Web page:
Service month is getting a slow start. I’ve not done much towards my resolutions this week. In fact, instead of doing a friend a random kindness, I asked her to do me a favor while she was in the middle of a big task for her daughter involving a borrowed pickup truck and an enormous poster. Yep, not my smoothest moment.
But I did hold and comfort her toddler while my friend was running to her car for something. That was a kindness. And when that same toddler took my hand a little later and asked to go play outside, I took her out with my son and me to play in the yard.
I have high hopes for next week.
For now, I wanted to write a few things for Mother’s Day.
Each Mother’s Day, I find that I think about the women in my life who have chosen not to have kids. These are the women I think of as “Aunties,” whether they’re really family or not. (I got this name for loving non-mom women from an article I read in Mothering Magazine several years back and which I’ve not been able to find since. If you know the article I’m talking about and can help me find it again, please let me know. I’d love to read it again now that my kids are older.)
I love these women and admire them so much. Some Aunties decided early on not to have children. For others, having no children of their own was a path that chose them, and they in turn chose it back and embraced it.
I believe that it’s not biology that makes a family, and I also believe you can’t give a kid too much love. If there’s one thing Aunties rock at, it’s giving love. They provide a non-parent adult presence that the kids in their lives can trust, and that their parents can trust. They care for the young kids, have deep conversations with the older kids, and bring really cool gifts to kids of all ages. And Aunties often have energy the kids’ parents don’t (having already spent that energy parenting in the isolated, pressure-cooker style of our culture).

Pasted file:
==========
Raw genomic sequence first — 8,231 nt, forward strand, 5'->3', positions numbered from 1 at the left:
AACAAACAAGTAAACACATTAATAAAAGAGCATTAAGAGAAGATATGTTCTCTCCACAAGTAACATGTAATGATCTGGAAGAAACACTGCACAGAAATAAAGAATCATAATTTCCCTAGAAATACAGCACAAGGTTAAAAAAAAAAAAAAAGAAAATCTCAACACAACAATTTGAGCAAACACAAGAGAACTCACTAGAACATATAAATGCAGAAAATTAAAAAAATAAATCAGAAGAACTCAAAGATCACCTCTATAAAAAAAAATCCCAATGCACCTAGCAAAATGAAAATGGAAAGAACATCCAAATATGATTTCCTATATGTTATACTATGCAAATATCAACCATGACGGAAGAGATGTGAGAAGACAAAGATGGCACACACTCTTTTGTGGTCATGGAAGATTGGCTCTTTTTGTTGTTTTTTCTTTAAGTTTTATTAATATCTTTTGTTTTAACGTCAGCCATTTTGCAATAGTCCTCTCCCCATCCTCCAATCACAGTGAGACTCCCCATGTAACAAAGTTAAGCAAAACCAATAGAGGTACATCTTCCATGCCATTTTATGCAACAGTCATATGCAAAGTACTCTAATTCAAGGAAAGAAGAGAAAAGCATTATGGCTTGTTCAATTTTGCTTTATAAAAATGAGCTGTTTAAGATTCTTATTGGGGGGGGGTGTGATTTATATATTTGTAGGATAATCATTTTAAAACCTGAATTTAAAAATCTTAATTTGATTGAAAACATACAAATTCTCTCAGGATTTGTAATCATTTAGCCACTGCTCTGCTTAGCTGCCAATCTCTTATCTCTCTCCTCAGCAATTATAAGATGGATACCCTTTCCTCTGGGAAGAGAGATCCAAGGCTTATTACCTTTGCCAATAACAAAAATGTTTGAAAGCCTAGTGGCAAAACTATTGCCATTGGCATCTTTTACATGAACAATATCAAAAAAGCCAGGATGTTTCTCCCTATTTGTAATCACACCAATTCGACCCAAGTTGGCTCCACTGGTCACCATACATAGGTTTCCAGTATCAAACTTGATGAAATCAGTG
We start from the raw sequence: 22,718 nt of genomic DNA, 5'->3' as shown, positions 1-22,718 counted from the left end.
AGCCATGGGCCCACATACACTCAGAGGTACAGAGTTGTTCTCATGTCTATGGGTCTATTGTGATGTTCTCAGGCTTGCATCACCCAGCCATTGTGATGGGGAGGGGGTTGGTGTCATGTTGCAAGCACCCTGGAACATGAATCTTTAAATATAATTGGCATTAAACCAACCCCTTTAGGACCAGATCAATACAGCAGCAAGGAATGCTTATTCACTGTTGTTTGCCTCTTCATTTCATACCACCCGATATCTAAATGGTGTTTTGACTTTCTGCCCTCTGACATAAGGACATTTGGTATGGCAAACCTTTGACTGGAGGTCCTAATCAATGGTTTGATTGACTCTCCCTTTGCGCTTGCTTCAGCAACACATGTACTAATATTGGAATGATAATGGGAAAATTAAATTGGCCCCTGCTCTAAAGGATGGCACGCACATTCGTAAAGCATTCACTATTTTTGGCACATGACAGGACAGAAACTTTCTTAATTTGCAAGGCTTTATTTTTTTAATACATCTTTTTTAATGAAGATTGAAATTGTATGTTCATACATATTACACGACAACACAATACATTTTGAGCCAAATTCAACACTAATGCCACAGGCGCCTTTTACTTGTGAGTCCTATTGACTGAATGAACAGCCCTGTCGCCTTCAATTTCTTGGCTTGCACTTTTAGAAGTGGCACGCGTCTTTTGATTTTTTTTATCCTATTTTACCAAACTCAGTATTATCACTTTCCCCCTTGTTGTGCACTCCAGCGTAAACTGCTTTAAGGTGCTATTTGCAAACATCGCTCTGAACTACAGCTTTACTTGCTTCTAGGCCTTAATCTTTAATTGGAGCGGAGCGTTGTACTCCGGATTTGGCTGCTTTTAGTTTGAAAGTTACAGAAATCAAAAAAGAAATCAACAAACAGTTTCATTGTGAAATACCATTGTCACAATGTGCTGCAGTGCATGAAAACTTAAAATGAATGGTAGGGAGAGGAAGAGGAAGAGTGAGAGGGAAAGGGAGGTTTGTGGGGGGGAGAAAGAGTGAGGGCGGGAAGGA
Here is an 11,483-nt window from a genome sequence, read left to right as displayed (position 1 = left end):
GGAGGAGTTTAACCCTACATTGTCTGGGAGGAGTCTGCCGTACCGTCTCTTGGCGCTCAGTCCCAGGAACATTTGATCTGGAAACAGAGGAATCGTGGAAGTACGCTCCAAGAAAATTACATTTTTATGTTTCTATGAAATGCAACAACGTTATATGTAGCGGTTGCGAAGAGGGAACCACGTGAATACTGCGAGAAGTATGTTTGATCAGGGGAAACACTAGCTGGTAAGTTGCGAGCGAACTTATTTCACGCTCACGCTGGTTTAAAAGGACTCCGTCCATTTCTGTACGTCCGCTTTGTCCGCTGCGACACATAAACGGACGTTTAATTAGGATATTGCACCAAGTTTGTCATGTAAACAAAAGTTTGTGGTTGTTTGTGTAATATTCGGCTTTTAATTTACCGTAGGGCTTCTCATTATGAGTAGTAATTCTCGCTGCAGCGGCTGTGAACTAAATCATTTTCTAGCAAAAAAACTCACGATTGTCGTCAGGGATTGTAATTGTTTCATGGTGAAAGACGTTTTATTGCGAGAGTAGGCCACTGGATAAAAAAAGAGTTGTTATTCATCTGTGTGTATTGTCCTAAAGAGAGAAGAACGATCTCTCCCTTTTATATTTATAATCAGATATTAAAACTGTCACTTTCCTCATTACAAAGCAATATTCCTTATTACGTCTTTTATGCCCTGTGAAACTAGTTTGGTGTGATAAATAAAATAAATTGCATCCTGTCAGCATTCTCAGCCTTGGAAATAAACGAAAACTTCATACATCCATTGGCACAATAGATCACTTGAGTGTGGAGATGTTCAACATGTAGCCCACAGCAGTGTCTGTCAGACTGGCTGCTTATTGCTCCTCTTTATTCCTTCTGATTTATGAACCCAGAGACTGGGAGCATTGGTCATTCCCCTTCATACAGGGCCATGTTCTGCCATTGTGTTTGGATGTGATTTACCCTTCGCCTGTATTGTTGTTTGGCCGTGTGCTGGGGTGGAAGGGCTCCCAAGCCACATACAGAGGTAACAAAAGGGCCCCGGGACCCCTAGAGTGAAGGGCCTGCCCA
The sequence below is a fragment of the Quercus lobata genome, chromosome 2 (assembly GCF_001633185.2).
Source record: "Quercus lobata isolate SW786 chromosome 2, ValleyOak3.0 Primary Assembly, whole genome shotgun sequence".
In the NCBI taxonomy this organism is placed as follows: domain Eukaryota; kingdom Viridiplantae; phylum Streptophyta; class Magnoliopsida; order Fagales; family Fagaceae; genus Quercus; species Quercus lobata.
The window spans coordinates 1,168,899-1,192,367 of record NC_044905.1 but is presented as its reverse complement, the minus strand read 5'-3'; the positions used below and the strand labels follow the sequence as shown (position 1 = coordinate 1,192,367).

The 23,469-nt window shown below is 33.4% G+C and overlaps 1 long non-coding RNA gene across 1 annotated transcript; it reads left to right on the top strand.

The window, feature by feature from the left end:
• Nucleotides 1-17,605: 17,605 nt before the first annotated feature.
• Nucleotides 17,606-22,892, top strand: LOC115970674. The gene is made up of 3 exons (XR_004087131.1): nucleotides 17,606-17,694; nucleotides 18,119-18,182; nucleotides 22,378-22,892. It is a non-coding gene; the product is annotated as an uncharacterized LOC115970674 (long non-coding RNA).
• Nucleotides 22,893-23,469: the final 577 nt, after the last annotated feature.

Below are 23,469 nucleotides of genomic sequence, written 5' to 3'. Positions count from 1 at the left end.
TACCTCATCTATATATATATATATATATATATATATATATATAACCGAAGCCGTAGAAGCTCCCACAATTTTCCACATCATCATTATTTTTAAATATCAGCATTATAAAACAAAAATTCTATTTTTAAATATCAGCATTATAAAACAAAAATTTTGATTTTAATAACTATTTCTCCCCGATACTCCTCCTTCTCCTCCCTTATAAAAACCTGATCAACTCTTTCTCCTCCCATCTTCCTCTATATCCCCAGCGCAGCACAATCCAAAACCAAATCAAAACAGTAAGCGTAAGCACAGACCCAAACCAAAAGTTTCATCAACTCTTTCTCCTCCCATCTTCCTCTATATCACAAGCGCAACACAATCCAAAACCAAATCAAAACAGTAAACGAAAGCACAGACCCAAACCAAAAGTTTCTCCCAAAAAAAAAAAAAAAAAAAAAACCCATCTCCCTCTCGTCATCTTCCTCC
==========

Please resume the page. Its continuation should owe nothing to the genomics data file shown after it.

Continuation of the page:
I especially value the role that I know Aunties will play in my kids’ lives as they grow older. I know that at some point my kids are going to want to pull away from me, but they’ll still need an adult who loves them to give them guidance. Aunties are safe, Mom-like people (often even of Mom’s own generation) with whom kids can talk about difficult issues without needing to come to Mom. I feel reassured that when my kids turn away from me, they’ll have Aunties to turn towards.
This isn’t to give short shrift to the many men who provide this kind of love and guidance to kids who aren’t their own. Maybe I’ll write about them on Father’s Day.
In the meantime, Happy Mother’s Day to all of you Aunties out there! Our kids love you, and so do we moms!
(I would like to note that I did not know about the Savvy Auntie website or book when I wrote this blog post last night. Further proof that all of the ideas have already been thought up, and I might as well just stop trying to think up new ones.)
5 Replies to “Week 39 Review and Praise for Aunties on Mother’s Day”
Happy Mother’s Day to you! It felt good reading your post because Mother’s Day is so hard for me. Thank you for taking the time to acknowledge the women in your life who aren’t Moms but play the Auntie role for your family. It meant alot to me to read this.
I’m so pleased to hear it, Dacia! There are so many ways to mother that don’t involve giving birth. My family wouldn’t be the same without the wonderful women who love my kids but aren’t “Mom.” I’m only one person. I can give a lot, but my kids get so much more having such wonderful women in their lives than I could ever give.
and sometimes even people with kids are like aunties to our kids, friends we can trust our children with. . . or who our children decide they can trust because their mommy does. . .like said toddler who wandered into the backyard with you. . . she wasn’t that same kid a few months ago. . . 🙂 a lovely post for womanhood!
Happy Mother’s Day to you! I hope you have a great day! 🙂
Oh, thank you so much, Me!